Bryce: [00:03:52] So moving overseas, overvalued or undervalued, the Nasdaq 100 [00:03:56][3.8]

Speaker 3: [00:03:57] oh, again, I want to say overvalued. And this is [00:04:01][4.1]

Robert: [00:04:01] crazy to say, considering that they hit record highs. I think it's still undervalued and for the same reason. I mean, we saw what happened in March when covid-19 hit the states and then we saw the equity markets take a tumble in the US. The stocks that kind of rebound first were those that were the bank stocks, the Facebook's, the Amazons, the Apples, the Netflix, the Googles, the Microsoft. I think that we have another occurrence like this, not a second wave in the US, but just a continuation of the first wave there. The stocks that people are going to jump into because they've got a lot of cash behind their growth stocks and it really shouldn't be the case. But the reason behind it is they got a lot of cash for context. [00:04:44][42.7]

Bryce: [00:04:44] We're recording this on Thursday, the 11th of June. And Robert, at the start of the year, we always like to do a bold prediction episode where we throw out a bunch of predictions. And one of Rienzo Alex bold prediction was that we would see a two trillion dollar company by the end of 2020. And I saw today that Apple is zooming ahead at one point five, three trillion [00:05:05][20.4]

Alec: [00:05:05] and Microsoft at one point four nine three times as [00:05:08][2.5]

Speaker 3: [00:05:08] well. And going forward. Yeah, yeah. [00:05:12][3.6]

Robert: [00:05:13] I think your prediction may not be that far off. [00:05:17][4.1]

Alec: [00:05:17] Yeah, yeah, yeah. I thought it was extremely bold at the start of the year, but we might have to by the end of the year. [00:05:22][4.8]

Robert: [00:05:23] Yes, exactly. It's an Amazon to follow shortly. [00:05:26][2.6]

Alec: [00:05:26] Yeah. Yeah. And Alphabeat just ticked over a trillion as well. So there's a there's a [00:05:31][5.3]

Speaker 3: [00:05:32] lot of money out, particularly [00:05:32][0.9]

Robert: [00:05:34] if we're [00:05:34][0.3]

Alec: [00:05:35] moving to a different asset class, but one that has attracted a lot of money over the last few years and one that can also be traded on a torero, overvalued or undervalued, bitcoin [00:05:47][12.3]

Robert: [00:05:48] undervalued. And the reason why I say undervalued is, first of all, we're starting to see more acceptance in relation to Bitcoin. We've got. German financial authority, the announced in March of this year that they would officially recognised crypto currencies as financial instruments. We've now got the first cryptocurrency, the BTC. It is the crypto Bitcoin exchange traded product that's going to be launched on the German exchange very shortly. I think that there's a growing acceptance, particularly around Bitcoin. It's it's a limited asset like gold, you know, limited supply. So as a result, I think that there is still a lot of legs in Bitcoin and we can very well say 20000 again. Wow. [00:06:34][46.4]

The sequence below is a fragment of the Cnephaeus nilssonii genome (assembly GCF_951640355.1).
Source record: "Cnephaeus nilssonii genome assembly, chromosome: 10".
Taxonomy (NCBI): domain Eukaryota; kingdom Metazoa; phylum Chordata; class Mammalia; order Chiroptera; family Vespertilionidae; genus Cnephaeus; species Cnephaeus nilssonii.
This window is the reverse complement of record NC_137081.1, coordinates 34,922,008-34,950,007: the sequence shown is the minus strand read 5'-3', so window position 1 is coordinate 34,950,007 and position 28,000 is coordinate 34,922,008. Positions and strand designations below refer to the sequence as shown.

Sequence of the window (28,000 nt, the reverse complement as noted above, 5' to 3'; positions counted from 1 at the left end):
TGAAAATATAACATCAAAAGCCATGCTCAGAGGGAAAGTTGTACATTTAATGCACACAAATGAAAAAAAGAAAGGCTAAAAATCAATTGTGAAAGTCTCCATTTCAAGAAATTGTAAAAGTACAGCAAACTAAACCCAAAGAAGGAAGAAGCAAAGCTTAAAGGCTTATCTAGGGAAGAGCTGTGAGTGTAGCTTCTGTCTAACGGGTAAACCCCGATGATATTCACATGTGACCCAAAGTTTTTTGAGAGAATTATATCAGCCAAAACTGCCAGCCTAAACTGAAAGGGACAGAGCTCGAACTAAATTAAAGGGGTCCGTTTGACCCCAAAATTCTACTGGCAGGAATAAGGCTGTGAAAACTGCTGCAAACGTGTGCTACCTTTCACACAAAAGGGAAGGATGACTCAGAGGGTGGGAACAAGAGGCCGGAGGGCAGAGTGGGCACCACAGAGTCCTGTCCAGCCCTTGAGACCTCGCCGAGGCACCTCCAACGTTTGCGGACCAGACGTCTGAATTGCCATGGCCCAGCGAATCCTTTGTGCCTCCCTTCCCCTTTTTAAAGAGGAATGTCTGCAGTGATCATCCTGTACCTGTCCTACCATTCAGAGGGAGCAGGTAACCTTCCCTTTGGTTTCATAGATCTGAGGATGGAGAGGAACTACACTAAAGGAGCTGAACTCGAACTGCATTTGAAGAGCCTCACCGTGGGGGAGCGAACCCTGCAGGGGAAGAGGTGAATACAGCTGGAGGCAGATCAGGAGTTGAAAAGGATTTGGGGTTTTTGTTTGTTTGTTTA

Speaker 3: [00:06:35] Well, luckily, [00:06:35][0.1]

Bryce: [00:06:36] luckily, we both have the smallest exposure to Bitcoin. [00:06:39][3.2]

Speaker 3: [00:06:40] Last time last [00:06:42][1.3]

Bryce: [00:06:42] time Alec bought Bitcoin, he bought it right [00:06:44][1.9]

Speaker 3: [00:06:44] at the time. So maybe that's a [00:06:48][4.1]

Robert: [00:06:52] little bit of what you're selling and I'll [00:06:53][1.1]

Speaker 3: [00:06:53] buy. Now, Robert, [00:06:55][2.5]

Bryce: [00:06:56] you have some pretty extensive experience in the currency side of things. So overrated or underrated. The US dollar, [00:07:02][6.6]

Robert: [00:07:03] the US dollar at the moment accelerated around Ren. I think it's still got a waterfall. I think that given the conditions currently in the US, I see a declining US dollar for the next few. Well, for the next few weeks, possibly the next few months, we've got a trade war possibly coming up with China. Donald Trump is is looking to get re-elected in November. He wants to point the finger at somebody for what's happened in regards to covid-19. If you see a continuation of that in the US and what we're seeing now, a rise in Texas and some of the other southern states, because they reopen very quickly, then I can see some more finger pointing, some more name calling, and I can say a lot of problems. [00:07:43][40.1]

Alec: [00:07:44] I think if there's one extremely not bold prediction we can make is that US politics is going to have a lot more name calling and finger pointing [00:07:51][7.4]

Speaker 3: [00:07:51] before November 2020. A bit of [00:07:55][4.0]

Bryce: [00:07:56] a follow up question to that, Robert, because I know a lot of our audience who are very early in the investing journey, think about currency. Is a declining US dollar something that you should be concerned about or consider at such an early stage in your investing journey? Or is it something that you need to be considering when you're really playing with large sums of money? [00:08:16][20.5]